Lusitania: Path where our ancestors witnessed history 100 years ago

FOR a superb outdoor experience, salted with a bit of history, none will serve better on this Bank Holiday Monday than a coastal walk from picturesque Courtmacsherry village to Coolbawn (aka Blind Strand) on the Seven Heads.

Lusitania: Path where our ancestors witnessed history 100 years ago

The route, part of the Seven Heads Walk, is well signposted, and about 5 miles (9 km).

All weekend, Courtmacsherry, 50 minutes west of Cork city, was the scene of ceremonies and re-enactments of the local lifeboat crews’ valiant attempt to reach survivors from the torpedoed liner, The Lusitania, on the afternoon of May 7, 1915. The history of how the ship, with its 1,959 passengers, was sunk by a German U-boat submarine, is well known.

Paddy O’Sullivan, a commercial diver, has written extensively about the background and the items he discovered during his many descents onto the wreck. His book, The Sinking of the Lusitania (Collins Press), lays many of the wilder theories behind the sinking to rest.

Find more content related to the sinking of RMS Lusitania in our special report

Regarding the heroic efforts of the local volunteers to rescue those terrified souls that were catapulted from the high decks into the chilly ocean as the great ship listed and, in the short space of 18 minutes, plunged prow-first beneath the waves, is vividly recounted in The History of The Courtmacsherry Lifeboat, by Michael Hurley, engineer of the present lifeboat until recent years.

RELATED: Events in Courtmacsherry to mark Lusitania centenary

This morning, I went to the pier to see an extant example, brought from Cornwall, of the type of lifeboat used that day. The volunteers, fishermen, farmers, and tradesmen, parishioners of Butlerstown, Barryroe, Ballymacshooneen, Shanagh and the other cliff-top townlands had, as the news quickly spread, come running, riding on horses, pedalling on bicycles, rushing to answer the call.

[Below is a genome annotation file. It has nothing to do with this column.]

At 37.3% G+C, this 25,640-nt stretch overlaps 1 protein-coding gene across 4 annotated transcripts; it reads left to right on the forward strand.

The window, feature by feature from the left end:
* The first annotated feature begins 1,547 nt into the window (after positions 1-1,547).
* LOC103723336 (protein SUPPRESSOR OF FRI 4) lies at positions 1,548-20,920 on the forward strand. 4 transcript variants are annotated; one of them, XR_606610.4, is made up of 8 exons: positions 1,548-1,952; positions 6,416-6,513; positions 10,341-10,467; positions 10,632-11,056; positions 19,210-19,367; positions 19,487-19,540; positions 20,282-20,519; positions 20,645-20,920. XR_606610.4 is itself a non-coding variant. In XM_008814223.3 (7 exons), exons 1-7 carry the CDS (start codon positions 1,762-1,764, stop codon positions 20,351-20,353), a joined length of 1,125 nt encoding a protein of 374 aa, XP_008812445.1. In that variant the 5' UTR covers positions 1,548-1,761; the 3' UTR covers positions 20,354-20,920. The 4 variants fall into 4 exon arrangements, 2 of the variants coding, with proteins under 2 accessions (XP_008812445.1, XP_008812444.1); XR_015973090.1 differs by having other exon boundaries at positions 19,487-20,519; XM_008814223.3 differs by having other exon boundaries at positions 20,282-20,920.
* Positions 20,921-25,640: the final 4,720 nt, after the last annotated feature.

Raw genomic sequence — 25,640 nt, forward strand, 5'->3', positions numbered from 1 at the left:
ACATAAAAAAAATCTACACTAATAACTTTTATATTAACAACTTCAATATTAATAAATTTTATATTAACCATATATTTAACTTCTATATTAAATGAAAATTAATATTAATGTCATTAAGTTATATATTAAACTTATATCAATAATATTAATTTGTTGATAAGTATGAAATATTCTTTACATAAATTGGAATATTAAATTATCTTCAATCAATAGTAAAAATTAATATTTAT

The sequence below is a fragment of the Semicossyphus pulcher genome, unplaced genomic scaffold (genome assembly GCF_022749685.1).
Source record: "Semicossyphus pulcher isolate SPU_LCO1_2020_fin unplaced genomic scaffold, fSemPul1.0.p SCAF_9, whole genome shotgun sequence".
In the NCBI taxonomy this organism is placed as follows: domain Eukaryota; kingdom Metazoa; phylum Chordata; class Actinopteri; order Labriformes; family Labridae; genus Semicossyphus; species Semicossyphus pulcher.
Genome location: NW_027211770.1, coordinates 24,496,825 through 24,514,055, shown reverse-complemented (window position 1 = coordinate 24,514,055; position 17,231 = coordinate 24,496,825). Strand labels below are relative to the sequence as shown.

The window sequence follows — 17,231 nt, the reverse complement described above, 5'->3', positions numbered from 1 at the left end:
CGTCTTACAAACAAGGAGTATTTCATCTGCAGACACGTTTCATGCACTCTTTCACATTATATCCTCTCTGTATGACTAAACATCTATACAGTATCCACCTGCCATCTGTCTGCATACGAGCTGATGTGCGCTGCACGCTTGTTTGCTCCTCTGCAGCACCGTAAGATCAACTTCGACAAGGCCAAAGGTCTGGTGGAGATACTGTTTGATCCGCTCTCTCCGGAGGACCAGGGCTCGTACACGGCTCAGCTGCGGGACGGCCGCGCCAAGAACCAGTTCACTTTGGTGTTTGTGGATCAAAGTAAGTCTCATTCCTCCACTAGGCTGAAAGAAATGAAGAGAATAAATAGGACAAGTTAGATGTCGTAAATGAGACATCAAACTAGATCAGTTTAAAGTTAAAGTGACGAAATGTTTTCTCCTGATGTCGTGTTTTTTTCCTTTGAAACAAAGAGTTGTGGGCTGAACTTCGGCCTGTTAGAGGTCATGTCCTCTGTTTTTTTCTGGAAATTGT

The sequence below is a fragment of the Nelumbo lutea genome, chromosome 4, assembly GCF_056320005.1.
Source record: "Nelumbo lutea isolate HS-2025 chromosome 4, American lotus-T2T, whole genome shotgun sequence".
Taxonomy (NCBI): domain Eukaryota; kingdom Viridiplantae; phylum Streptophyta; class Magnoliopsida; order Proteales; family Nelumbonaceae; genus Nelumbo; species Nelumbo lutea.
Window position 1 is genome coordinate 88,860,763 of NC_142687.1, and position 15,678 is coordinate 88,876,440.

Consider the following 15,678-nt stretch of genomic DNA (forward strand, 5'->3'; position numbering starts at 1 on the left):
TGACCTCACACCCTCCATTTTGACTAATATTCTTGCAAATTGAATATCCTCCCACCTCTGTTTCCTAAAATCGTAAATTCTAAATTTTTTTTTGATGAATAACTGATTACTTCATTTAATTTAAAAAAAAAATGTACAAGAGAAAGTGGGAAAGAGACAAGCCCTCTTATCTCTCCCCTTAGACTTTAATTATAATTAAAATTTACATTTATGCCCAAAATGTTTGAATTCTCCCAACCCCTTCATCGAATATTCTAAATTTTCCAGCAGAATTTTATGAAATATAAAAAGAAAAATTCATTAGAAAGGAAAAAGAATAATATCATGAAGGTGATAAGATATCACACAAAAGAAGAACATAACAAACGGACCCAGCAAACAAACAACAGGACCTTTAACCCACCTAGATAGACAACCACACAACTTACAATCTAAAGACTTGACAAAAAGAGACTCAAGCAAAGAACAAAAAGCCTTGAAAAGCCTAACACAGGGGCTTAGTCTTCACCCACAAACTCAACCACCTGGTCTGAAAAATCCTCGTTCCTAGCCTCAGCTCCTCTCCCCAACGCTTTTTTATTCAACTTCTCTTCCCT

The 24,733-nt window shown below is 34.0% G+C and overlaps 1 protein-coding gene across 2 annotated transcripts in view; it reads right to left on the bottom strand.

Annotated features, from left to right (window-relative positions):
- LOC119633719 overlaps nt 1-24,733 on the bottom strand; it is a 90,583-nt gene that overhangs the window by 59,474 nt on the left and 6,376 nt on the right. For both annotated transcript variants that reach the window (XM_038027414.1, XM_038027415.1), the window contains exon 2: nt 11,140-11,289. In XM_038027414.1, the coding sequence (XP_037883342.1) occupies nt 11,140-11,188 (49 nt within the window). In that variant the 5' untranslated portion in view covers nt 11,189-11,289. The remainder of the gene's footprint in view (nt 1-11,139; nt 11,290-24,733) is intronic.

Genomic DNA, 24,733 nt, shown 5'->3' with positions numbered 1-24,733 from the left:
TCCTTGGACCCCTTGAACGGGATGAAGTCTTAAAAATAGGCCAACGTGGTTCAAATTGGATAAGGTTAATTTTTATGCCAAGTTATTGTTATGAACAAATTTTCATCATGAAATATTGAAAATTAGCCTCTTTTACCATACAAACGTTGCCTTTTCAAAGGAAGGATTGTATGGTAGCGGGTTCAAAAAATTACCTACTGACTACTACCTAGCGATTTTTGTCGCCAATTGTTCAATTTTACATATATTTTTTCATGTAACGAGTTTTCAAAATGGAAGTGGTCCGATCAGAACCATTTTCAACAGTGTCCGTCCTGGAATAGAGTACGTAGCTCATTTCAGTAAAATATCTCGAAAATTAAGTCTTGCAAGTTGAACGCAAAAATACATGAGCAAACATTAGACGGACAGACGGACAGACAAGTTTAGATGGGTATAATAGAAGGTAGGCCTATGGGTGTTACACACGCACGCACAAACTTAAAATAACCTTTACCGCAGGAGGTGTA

Assembling at the then lifeboat station at Barry’s Point, they clambered aboard the heavy 37ft long boat. It set off, rowed by six men, to make the hard, 12-mile crossing to the disaster site off the Old Head of Kinsale. No wind blew to fill their sail. Nevertheless, the Courtmacsherry craft was the first man-powered lifeboat to arrive.

Arriving at 6pm, they found the ocean scattered with debris and bodies. Warships and tugs from Queenstown were taking bodies to Kinsale. They stayed until 8.40pm. and, rowing home, arrived at 1am.

The Barry’s Point Station is now a family home, Peter Flynn being the second generation of his family to live there. It is in a remote, scenic spot. Nine miles across the sea beyond the Point, the Old Head lighthouse catches the sun on bright days or is half obscured by mist or rain in inclement weather.

Find more content related to the sinking of RMS Lusitania in our special report

The walker’s route will takes us from Courtmacsherry pier past the newly-renovated Pier House Pub, the Anchor Bar, the freshly opened Lifeboat Inn, the tea tables outside Travara Lodge, the coffee bar, crafts and gardens at The Golden Pheasant and the lovely Georgian-era Courtmacsherry Hotel, facing the beach. Beyond, a path across a meadow and through ancient beech woods blanketed in bluebells follows the bay to the open sea. There, at Wood Point, the view to the Old Head and the open, glittering ocean is breathtaking. There is an awesome beauty to the scene — a ‘terrible beauty’, if one remembers that from this very spot, that sunny afternoon in May 1915 one might, with the naked eye, have seen the rescue vessels converge to gather and carry away the drowned.

It is lovely, the cliff walk, gorse laid like a golden shawl on the cliff’s shoulders, pink sea thrift and white scurvy grass in robust flower on the rocks below, the white gulls preening, the fulmar, with stiff wings and hardly a flutter floating on the air almost at our shoulders, the dark shags and cormorants standing upright, wings held wide to dry reminding one of the souls of the dead lighthouse men in the poem Flannan Isle.

RELATED: Lusitania survivors gave Cobh an eerie unreality

Soon, we follow the Fuchsia Walk and then down to the hamlet of Meelman, where a few cottages still carry their unique cockeyed roofs. Then, across the expanse of Broad Strand to climb the steps at the end and pass the memorial to Patrick Keohane, Antarctic explorer, Shackleton’s companion. He, like the brave volunteers who rowed out to the Lusitania, was a son of this coast, a coast that breeds men prepared for challenge, steadfast and unshrinking in the face of danger. From the memorial, the road descends to Coolbawn.

Talks on The Lusitania sinking will be presented today at 2pm at Coolbawn within sight of the original life boat station and the distant Old Head; and at 5pm, at Butlerstown Community Centre.

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